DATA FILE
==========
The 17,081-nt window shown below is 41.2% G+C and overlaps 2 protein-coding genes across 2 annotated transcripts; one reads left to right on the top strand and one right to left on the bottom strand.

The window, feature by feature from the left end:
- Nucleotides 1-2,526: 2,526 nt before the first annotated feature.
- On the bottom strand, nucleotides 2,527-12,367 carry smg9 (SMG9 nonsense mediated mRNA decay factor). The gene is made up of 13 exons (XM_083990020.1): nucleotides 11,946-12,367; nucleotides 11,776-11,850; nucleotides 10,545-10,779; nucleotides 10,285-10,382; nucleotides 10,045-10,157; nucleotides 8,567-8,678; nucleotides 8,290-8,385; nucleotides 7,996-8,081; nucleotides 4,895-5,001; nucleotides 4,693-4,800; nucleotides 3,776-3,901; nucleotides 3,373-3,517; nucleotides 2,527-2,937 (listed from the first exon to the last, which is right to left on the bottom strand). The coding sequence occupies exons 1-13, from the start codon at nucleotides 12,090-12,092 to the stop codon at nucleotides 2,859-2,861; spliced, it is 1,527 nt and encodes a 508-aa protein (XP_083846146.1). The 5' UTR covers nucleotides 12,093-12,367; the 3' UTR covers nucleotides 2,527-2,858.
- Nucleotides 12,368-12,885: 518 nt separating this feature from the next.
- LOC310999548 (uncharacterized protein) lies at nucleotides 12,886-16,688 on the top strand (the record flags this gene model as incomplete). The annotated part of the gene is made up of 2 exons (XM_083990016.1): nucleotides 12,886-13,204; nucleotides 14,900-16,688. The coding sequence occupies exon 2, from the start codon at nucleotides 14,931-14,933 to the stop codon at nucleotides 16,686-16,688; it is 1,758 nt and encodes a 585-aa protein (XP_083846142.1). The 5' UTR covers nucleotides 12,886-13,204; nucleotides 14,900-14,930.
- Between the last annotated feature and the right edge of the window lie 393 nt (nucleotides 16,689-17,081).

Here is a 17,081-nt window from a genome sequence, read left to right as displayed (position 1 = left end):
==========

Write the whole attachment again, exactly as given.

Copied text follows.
The 17,081-nt window shown below is 41.2% G+C and overlaps 2 protein-coding genes across 2 annotated transcripts; one reads left to right on the top strand and one right to left on the bottom strand.

The window, feature by feature from the left end:
- Nucleotides 1-2,526: 2,526 nt before the first annotated feature.
- On the bottom strand, nucleotides 2,527-12,367 carry smg9 (SMG9 nonsense mediated mRNA decay factor). The gene is made up of 13 exons (XM_083990020.1): nucleotides 11,946-12,367; nucleotides 11,776-11,850; nucleotides 10,545-10,779; nucleotides 10,285-10,382; nucleotides 10,045-10,157; nucleotides 8,567-8,678; nucleotides 8,290-8,385; nucleotides 7,996-8,081; nucleotides 4,895-5,001; nucleotides 4,693-4,800; nucleotides 3,776-3,901; nucleotides 3,373-3,517; nucleotides 2,527-2,937 (listed from the first exon to the last, which is right to left on the bottom strand). The coding sequence occupies exons 1-13, from the start codon at nucleotides 12,090-12,092 to the stop codon at nucleotides 2,859-2,861; spliced, it is 1,527 nt and encodes a 508-aa protein (XP_083846146.1). The 5' UTR covers nucleotides 12,093-12,367; the 3' UTR covers nucleotides 2,527-2,858.
- Nucleotides 12,368-12,885: 518 nt separating this feature from the next.
- LOC310999548 (uncharacterized protein) lies at nucleotides 12,886-16,688 on the top strand (the record flags this gene model as incomplete). The annotated part of the gene is made up of 2 exons (XM_083990016.1): nucleotides 12,886-13,204; nucleotides 14,900-16,688. The coding sequence occupies exon 2, from the start codon at nucleotides 14,931-14,933 to the stop codon at nucleotides 16,686-16,688; it is 1,758 nt and encodes a 585-aa protein (XP_083846142.1). The 5' UTR covers nucleotides 12,886-13,204; nucleotides 14,900-14,930.
- Between the last annotated feature and the right edge of the window lie 393 nt (nucleotides 16,689-17,081).

Here is a 17,081-nt window from a genome sequence, read left to right as displayed (position 1 = left end):